You don’t have to choose between having a beautiful yard and a happy pup. Your outdoor spaces are meant to be enjoyed by every member of your family, and that includes the four-legged members, too! Whether you want a low-maintenance space that isn’t dug up by Spot every other day or just want to grow a garden unperturbed by overzealous dog munches, we’ve got you covered with tried-and-true landscaping tips that give you the best of both words. Let’s get started.
Be Strategic with Your Barriers
Maybe you want to make sure that your dog doesn’t snatch up your tomatoes before they get a chance to fully ripen, or maybe you finally want to plant some onions without risking harm to your furry best friend. Regardless of your motivation for keeping your garden separate from your pups, doing so is probably a good idea–and it doesn’t have to be an eyesore.
The most effective way to keep your dogs out of your garden is to build a barrier around it. Of course, that might jeopardize your ability to use the garden as a decorative element in your yard, right? Not necessarily?
If you have a smaller dog, you don’t necessarily need to barricade your garden–simply keep it out of reach. You can do this by installing raised beds that are decorated with tile or stone that match the rest of your exterior decor to guarantee cohesiveness. For homes with bigger dogs, consider installing a smaller fence around your garden that matches or complements the privacy fence around your yard. This will help to make the decision feel cohesive and intentional as opposed to just functional.
Give them a Path to Walk
Dogs don’t just love running aimlessly around your yard on walk breaks; they also like to protect their territory. If you like the look of a lush green lawn in your backyard and don’t want to cover it all up with pavers–but also want to avoid torn-up paths caused by your pup’s constant pacing and digging–consider installing a man-made path.
Dogs love to habitually walk along paths that make them feel vigilant and in control of their territory. By installing a path for your pup, you’ll give them the satisfaction of running surveillance without having to sacrifice your property’s curbside appeal. Consider installing beautifully spaced stone or ceramic paths that go with the rest of the space’s decor. They won’t just help to protect your grass; they’ll help to elevate your space (and prevent the humans who live in your house from doing damage to the lawn, too).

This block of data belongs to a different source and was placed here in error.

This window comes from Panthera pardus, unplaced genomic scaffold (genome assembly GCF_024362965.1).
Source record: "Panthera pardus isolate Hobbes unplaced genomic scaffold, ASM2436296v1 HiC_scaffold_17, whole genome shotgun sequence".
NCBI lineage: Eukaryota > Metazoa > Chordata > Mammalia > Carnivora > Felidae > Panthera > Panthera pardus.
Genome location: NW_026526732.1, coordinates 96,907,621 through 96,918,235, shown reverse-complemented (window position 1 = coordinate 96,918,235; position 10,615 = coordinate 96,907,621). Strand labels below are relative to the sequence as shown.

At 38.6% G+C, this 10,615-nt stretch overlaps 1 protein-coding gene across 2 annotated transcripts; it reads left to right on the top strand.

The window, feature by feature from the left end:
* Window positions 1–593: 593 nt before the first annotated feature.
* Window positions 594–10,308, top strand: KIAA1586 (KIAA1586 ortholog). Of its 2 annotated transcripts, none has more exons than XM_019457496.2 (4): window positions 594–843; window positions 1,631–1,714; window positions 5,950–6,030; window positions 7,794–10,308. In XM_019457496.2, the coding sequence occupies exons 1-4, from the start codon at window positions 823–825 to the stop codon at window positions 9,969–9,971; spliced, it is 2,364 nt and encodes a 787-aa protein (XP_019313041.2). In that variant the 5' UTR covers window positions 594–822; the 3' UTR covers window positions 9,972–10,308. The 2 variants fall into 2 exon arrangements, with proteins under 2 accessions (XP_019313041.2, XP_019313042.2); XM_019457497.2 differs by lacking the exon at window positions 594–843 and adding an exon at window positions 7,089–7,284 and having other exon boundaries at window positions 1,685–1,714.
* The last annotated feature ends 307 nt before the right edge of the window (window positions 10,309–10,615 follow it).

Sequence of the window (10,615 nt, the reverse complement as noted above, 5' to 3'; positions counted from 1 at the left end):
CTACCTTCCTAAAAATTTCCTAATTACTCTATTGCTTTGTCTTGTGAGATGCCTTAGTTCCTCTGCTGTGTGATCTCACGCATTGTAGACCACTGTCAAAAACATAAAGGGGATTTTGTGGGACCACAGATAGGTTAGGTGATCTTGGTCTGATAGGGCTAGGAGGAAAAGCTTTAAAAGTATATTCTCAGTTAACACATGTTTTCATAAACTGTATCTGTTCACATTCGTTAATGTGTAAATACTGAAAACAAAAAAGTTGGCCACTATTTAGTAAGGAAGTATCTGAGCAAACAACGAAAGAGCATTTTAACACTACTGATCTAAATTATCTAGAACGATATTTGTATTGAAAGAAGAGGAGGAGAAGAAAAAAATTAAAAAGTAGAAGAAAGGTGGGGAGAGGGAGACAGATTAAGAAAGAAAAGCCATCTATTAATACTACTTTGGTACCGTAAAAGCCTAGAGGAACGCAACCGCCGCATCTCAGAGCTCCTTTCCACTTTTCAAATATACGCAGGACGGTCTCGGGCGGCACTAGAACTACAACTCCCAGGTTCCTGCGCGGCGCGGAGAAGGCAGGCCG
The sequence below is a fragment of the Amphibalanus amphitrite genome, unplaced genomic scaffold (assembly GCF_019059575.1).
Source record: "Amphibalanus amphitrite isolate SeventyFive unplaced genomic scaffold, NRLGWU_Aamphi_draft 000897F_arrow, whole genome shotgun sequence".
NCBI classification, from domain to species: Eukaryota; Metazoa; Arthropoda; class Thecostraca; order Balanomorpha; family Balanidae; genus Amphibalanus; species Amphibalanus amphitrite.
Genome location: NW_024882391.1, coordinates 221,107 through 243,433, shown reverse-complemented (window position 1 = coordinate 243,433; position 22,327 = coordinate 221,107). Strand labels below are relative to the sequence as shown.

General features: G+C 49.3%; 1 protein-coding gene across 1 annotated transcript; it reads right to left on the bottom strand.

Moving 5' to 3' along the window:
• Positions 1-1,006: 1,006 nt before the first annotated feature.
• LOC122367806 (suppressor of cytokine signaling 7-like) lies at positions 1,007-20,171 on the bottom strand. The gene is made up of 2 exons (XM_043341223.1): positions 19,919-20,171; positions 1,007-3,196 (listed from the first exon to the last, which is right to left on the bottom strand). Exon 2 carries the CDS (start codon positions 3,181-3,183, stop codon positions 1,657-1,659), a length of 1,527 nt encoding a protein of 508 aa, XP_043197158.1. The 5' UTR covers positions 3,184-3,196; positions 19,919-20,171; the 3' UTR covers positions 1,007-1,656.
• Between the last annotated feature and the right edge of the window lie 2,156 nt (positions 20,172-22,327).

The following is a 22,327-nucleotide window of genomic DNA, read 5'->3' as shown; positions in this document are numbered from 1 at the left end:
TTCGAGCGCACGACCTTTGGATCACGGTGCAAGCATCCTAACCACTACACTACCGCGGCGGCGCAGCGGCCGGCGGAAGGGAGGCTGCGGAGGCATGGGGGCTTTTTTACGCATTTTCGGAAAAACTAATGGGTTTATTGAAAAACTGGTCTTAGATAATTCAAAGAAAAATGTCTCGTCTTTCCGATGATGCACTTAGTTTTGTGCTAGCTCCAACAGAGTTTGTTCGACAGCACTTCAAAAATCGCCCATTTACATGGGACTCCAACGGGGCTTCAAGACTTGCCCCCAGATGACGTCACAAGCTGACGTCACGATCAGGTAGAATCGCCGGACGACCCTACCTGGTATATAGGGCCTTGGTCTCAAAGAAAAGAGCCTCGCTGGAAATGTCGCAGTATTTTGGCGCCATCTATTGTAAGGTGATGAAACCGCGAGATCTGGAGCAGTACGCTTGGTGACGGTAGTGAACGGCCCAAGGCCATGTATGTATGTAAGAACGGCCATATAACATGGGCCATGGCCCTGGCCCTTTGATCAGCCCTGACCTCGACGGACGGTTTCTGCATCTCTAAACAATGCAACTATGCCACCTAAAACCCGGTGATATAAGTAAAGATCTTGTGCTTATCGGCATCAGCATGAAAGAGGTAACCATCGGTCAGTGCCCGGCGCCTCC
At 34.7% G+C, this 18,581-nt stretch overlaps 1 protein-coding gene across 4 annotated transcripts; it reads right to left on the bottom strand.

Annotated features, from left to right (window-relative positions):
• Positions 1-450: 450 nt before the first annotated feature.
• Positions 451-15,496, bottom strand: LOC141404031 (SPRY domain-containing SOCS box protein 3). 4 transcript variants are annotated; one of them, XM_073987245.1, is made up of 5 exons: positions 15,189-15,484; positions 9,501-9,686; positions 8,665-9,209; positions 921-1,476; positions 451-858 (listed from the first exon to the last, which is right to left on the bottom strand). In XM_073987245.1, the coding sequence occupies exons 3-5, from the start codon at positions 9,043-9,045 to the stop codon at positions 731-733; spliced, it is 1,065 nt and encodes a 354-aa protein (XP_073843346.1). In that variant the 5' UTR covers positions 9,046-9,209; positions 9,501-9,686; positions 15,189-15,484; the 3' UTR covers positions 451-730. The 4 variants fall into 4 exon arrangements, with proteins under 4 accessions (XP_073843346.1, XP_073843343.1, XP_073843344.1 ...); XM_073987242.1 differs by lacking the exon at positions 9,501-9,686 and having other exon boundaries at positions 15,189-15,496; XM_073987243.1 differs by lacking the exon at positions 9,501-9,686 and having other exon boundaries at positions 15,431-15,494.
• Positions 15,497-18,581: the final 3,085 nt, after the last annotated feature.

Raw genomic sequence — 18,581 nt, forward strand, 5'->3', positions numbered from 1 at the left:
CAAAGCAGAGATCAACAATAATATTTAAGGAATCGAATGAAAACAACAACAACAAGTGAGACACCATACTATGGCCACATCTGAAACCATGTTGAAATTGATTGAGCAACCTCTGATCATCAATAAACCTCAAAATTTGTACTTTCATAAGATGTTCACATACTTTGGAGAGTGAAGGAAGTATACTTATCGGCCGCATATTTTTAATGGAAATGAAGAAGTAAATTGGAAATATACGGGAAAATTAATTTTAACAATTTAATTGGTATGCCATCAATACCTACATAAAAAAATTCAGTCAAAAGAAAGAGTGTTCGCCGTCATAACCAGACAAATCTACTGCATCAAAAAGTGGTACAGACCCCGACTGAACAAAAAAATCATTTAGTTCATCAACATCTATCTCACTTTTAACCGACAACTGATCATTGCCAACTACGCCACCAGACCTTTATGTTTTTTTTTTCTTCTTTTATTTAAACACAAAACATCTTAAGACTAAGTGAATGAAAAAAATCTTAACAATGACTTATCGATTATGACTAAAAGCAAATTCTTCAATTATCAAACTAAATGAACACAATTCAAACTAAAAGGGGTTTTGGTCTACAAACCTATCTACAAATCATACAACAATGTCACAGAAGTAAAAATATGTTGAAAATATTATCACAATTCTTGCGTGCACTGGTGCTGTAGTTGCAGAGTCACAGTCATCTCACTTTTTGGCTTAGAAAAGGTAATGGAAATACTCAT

Research Before Planting
Be careful about the plants that are installed on your property and always make sure that new additions aren’t toxic to your dogs before having them installed. Although they can be visually appealing, the following plants aren’t the best for your pup’s well-being:
Invest in Damage-resistant Grass
Your dog will have to go to the bathroom, and that can definitely cause some significant grass damage over time, regardless of how diligent you are about cleanups and maintenance. For that reason, it could be a good idea to invest in a grass type (or alternative) that’s more resistant to dog-related wear and tear. The best grass types for dog-friendly homes are Bermuda grass and St. Augustine grass. You can also look into grass alternatives, like Irish moss and creeping thyme, that tend to do much better than regular grass with bathroom time.